Veronika Fimbres: California's Compassionate Candidate
Vietnam veterans are unafraid of long shots. VVA's Veronika Fimbres is no exception. She's running for governor of California. Most of her professional life has been spent nursing — a vocation that even precedes her stint as a Navy corpsman. The only political position she has had is as San Francisco Commissioner of Veterans' Affairs, an office she held for more than fourteen years under three mayoral administrations.
Should she get elected, Fimbres will be the state's first African-American governor and its first transgender governor.
The VVA Veteran
By Michael Keating
Growing up in the Midwest, he started working as a nursing assistant at fifteen, and enlisted in the Navy in 1972 because "I'd never seen the waters." Navy recruiters were anxious to sign him up because, they said, they had fallen short of their quota of African-Americans. So they guaranteed him—especially after he aced the tests—that he'd be a corpsman.
After basic training at Great Lakes, Fimbres shipped out to Balboa Naval Hospital. He was happy with his service, even though he was the only African-American in the unit.
"I could never understand a bias based on the color of one's skin," he said. Nonetheless, he endured the small-minded indignities, such as other sailors spiking his food with stool softener.
"I saved lives and worked at Balboa Naval Hospital," he said, "showing leadership at seventeen by handling the orders of seven servicemembers and myself." Later, "I served at Coronado Amphibious Base, where I worked at the clinic and saw Navy SEALs and their families."
Life as a Navy corpsman suited Fimbres until 1973, when he was transferred to the Marines. "I was scared, and I went AWOL." After he returned, he received non-judicial punishment.
At Camp Pendleton, Fimbres lived off base and worked in a MASH unit. "A lot of guys hit on me" for sex, he said. "Because I was soft-spoken and compassionate," they mistakenly assumed he was gay.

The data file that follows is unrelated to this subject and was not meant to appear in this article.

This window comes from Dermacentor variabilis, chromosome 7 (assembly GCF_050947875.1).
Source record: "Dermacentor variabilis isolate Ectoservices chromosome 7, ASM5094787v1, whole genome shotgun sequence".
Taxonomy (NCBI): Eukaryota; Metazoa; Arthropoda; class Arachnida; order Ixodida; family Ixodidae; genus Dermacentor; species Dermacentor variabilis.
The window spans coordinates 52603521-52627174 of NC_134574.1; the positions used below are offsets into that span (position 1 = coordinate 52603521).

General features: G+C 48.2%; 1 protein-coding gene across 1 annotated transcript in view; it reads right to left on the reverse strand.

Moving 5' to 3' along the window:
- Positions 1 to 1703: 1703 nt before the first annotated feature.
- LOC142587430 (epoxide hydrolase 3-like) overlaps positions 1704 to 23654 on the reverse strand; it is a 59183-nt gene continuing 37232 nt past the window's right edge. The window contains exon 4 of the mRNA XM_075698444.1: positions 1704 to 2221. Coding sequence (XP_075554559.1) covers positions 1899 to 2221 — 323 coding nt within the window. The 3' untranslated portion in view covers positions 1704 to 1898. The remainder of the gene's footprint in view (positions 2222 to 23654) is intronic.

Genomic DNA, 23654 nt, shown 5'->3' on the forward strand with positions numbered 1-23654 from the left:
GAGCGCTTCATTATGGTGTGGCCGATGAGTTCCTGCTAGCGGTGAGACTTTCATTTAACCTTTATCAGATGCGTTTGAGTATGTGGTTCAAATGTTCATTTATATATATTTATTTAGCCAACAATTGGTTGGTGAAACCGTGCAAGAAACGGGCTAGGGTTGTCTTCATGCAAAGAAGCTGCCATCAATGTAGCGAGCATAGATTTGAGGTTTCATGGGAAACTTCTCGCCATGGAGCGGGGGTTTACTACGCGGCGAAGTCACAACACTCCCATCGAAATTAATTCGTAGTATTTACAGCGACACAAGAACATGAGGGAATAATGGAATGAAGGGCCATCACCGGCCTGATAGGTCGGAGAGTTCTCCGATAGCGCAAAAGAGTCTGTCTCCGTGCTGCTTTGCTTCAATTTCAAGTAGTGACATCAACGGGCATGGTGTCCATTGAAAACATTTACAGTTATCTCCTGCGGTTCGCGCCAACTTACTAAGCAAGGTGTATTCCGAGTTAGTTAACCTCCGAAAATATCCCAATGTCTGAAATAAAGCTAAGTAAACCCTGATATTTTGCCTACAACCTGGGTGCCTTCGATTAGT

Then, one day while walking the trails at Camp Pendelton, he was grabbed by a Marine, dragged into the woods, and gang-raped. That trauma—and the resultant PTSD—was exacerbated by the fact that he was too frightened and intimidated to report the assault.
Fimbres didn't return to the Midwest, but eventually settled in California after discharge. She began the transgender process in 1978. She remained in the health care field, working in both the private sector and for the government, most notably as a mental health care nurse at the Palo Alto VAMC.
In June 2013, she married her partner, Randy Dolphin.
As Fimbres sensed the climate changing, she said, with the Me Too Movement and transsexuals garnering a lot of attention, she decided the time was right to run for governor.
"I'm pro-people," she said.
As Commissioner, she says she concentrated on PTSD, homelessness, and hospice care. She has since changed her party affiliation and is a Green Party candidate. She is running on the party's ten key values, which include the necessity that everyone must have a say in their governance; that there must be social justice and equal opportunity for all; and that we must function as a society that is part of—not apart from—nature.
She also advocates developing effective alternatives to violence, the decentralization of wealth and power, and the encouragement of community-based economics. She emphasizes gender equity, interpersonal responsibility, and honesty. Finally, she said, individuals must take both personal and global responsibility for the well-being of themselves, their communities, and the planet.
Fimbres' candidacy is definitely a long shot. Both the mayors of San Francisco and Los Angeles are running to take the place of Gov. Jerry Brown, who is termed out. They bring with them big political machines and big money. And they are only the most prominent in a field of eighteen announced candidates.
Fimbres is relying exclusively on grassroots donations, and won't accept money from Big Oil or other interest groups. She needed 7,000 signatures or $4,000 for a filing fee in order for her name to appear on the ballot.
From her military and nursing experience, she says, she has gained her strongest asset: "compassionate common sense."